I had dolls growing up which would help teach me to become a dad one day. The first one I remember was a boy plastic baby doll I had convinced my parents to buy me from a convenience store. It was hanging on a white pegboard in a clear bag with a folded cardboard top with two staples. I’m sure it was only a few dollars but I loved that doll, his name was Joey Stivic, I took him everywhere with me and when he needed new clothes my dad would cut two leg holes in the bottom of one of his socks and that would become a brand new pair of pajamas for him. It wasn’t until after they bought it for me they realized it was a male version of a Betsy Wetsy doll, was anatomically correct and without knowing any better I would use him as a canteen and to my parents’ horror, I don’t think I have to tell you what I used for the drinking spout.
Somehow he was “lost” after all the unintentional fellatio. I did, however, get another doll when I was a little bit older. The Cabbage Patch Kid craze was in full effect. It was around 1983 and absolutely every kid in my class had one but me and they all brought theirs to school. I came home and cried. My parents searched all around to no avail. My dad knew a guy who knew a guy who heard the Toys R Us would be getting a shipment in and 50 CPKs would be for sale Saturday morning. 50! Surely I would have time to peruse the kids and decide which kid I would adopt. Would it be a boy? would he be blonde like me? Late one Friday Night my dad woke me up enough to get in his charcoal gray Ford pickup with a cap on the bed. I was tired and confused but he was my dad. When I woke up we were in the Toys R Us parking lot.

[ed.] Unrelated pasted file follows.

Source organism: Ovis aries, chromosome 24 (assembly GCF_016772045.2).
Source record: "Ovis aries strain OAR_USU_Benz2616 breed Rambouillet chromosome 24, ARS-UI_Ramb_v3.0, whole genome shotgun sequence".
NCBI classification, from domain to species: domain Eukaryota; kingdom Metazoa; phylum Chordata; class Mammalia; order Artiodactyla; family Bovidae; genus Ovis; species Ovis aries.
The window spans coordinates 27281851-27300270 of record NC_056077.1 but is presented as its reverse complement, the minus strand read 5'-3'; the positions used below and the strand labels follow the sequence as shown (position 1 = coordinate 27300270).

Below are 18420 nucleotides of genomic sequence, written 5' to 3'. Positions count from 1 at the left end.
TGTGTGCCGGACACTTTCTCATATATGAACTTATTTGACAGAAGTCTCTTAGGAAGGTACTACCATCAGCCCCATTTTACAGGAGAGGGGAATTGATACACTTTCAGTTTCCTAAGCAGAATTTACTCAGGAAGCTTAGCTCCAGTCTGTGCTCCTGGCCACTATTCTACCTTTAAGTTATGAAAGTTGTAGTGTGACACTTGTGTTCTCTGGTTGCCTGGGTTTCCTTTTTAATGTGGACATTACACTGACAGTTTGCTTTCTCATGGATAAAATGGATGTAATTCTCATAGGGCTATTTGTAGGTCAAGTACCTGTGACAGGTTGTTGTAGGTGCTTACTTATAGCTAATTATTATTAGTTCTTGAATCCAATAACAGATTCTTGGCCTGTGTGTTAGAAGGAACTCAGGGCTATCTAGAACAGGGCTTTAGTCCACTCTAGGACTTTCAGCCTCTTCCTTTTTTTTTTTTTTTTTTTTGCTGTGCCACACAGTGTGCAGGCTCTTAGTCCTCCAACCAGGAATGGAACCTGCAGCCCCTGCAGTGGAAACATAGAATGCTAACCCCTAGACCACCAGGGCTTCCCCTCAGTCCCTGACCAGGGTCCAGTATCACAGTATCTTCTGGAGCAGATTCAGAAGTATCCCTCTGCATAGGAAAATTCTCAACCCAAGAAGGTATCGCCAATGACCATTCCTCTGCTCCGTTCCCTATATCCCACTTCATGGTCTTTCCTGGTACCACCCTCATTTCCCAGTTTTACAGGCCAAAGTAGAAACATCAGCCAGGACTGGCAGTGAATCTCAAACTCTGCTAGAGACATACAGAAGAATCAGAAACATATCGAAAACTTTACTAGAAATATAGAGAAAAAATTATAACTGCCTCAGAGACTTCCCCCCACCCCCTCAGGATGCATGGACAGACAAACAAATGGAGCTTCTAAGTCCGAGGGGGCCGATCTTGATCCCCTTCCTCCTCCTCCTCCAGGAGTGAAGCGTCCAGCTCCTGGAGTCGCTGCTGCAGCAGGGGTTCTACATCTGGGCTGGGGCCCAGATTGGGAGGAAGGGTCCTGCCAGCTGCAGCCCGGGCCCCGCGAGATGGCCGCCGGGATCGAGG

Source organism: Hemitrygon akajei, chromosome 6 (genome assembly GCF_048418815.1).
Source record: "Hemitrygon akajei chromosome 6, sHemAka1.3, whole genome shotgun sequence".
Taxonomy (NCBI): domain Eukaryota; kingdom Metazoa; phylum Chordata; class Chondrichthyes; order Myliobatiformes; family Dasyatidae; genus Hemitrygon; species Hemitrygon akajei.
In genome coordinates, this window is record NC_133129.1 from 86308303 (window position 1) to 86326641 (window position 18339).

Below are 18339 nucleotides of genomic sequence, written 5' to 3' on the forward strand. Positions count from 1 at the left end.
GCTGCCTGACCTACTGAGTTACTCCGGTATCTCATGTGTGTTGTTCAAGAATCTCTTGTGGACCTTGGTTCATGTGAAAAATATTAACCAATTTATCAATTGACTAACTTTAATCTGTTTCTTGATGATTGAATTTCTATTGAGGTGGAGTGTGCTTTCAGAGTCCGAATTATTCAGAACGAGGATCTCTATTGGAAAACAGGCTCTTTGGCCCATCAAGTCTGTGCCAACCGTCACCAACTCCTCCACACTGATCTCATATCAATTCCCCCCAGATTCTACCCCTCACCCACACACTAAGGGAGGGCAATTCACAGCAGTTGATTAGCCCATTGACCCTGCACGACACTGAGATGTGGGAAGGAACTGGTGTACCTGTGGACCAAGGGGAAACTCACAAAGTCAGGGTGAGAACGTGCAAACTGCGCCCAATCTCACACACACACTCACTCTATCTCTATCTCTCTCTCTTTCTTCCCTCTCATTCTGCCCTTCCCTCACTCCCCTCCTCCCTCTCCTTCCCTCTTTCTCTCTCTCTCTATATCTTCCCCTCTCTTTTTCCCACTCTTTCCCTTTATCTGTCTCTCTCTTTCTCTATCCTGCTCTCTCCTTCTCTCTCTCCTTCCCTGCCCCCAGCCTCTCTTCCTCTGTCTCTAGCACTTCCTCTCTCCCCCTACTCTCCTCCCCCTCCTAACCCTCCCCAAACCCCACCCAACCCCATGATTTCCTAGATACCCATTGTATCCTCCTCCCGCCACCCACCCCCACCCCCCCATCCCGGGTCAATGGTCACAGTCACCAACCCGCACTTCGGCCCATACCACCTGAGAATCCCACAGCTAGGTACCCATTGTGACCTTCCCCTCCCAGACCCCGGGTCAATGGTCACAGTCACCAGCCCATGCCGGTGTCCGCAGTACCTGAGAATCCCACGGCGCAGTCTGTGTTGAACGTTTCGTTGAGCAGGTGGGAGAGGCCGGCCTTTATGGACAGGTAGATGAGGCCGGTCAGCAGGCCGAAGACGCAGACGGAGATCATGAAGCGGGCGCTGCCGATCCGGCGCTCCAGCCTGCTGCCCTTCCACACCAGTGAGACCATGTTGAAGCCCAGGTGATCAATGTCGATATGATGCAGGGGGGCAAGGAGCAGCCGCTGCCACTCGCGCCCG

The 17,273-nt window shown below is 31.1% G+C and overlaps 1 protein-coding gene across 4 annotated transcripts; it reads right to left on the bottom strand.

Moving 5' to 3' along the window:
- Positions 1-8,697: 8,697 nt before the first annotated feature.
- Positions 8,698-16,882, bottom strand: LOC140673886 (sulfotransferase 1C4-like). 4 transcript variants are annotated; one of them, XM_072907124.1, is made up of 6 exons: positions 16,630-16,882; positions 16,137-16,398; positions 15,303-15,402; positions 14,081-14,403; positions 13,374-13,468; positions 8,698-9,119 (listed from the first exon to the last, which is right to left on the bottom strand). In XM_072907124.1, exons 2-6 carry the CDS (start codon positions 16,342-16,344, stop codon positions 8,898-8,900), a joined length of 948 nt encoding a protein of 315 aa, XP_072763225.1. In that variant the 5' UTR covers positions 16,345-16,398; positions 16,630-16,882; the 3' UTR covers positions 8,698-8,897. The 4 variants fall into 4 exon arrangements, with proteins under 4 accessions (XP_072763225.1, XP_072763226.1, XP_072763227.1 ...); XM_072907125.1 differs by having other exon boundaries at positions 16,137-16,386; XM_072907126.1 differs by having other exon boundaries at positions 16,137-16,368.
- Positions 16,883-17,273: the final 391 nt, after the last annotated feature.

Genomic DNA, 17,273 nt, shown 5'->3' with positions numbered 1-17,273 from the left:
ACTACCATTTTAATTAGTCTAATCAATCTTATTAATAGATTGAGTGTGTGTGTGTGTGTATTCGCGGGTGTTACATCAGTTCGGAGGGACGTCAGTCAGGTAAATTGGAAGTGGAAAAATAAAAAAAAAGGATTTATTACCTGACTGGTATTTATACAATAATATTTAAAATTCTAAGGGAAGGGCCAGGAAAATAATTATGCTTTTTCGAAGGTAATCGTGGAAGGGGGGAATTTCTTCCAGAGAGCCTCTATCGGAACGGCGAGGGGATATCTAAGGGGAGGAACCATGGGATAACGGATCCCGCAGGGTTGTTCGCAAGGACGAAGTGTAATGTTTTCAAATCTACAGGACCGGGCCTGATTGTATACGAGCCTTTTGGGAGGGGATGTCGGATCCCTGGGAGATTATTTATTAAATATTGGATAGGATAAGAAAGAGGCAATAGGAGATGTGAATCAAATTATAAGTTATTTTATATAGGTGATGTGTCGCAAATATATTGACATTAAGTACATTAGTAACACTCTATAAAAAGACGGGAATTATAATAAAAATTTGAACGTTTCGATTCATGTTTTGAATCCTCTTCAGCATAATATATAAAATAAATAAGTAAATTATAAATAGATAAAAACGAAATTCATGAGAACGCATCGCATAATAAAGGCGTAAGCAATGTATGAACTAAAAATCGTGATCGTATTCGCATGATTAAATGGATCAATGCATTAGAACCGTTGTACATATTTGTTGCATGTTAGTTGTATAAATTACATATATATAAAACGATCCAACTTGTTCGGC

There were less than ten people in line outside. By the time the store opened it was daytime and there were about two hundred people in line. Even though we were in line it wasn’t a first come first serve kind of situation. The doors open there was a stampede, I and dad were running while he was holding my hand. We had no idea where they were. The large group spread out to a number of smaller groups. I followed my dad and was a little confused as to what was going on, still I held my dad’s hand tighter and tighter and ran with him as fast as I could. Momentarily I was distracted by a jewelry counter displaying a wide assortment of Michael Jackson rhinestone gloves, some were nice and some looked like they were an art project in Mrs. Beandle’s kindergarten class. I think I’ll get the one on the… No! That’s not why we were there, we kept running. Either this store was enormous or I was just small with little legs. I started getting that pain in my side, right under your ribs. I told my dad to go on without me, but he wouldn’t leave me behind. I guess my dad could see them since he was three times my height, we started walking in one direction with purpose. Winded and cramping we arrived at the back of the store, there weren’t fifty Cabbage Patch Kids, there were close to twenty, maybe twenty-five. They were stacked on the floor, where some store clerk had made a display out if them. It was possible to see all of them if I circled. This was my first major decision of my young life. Doing some quick estimating in my head I think about five of them were boys, that narrowed it down. People were just grabbing them left and right. The store manager yelled “only one per customer”. People had brought people with them so they could cheat that rule. More and more were getting snatched up. Some woman yelled, “Over Heah!” Then all the other people started towards us. They were all so different. Each one was a special one. No two were alike. I think I had it narrowed down to three. My dad yelled “Just pick one! Anyone!” In an excited tone. So I did. He was a blonde boy like me and he had jeans, and a white shirt with a CPK logo on it and a yellow windbreaker on. His sneakers were white with blue stripes. His name was Marsh Warren and he smelled like baby powder which became my favorite smell for more than thirty years until I smelled my daughter for the first time and she became my favorite smell. We got the nice MJ glove on the way out and I still have Marsh to this day he was one of the only things to survive the fire of Christmas Eve 2000 because he was on my waterbed and the flames didn’t get to him before they were extinguished. I loved my dad with all my heart, but that day in Toys R Us he became my hero.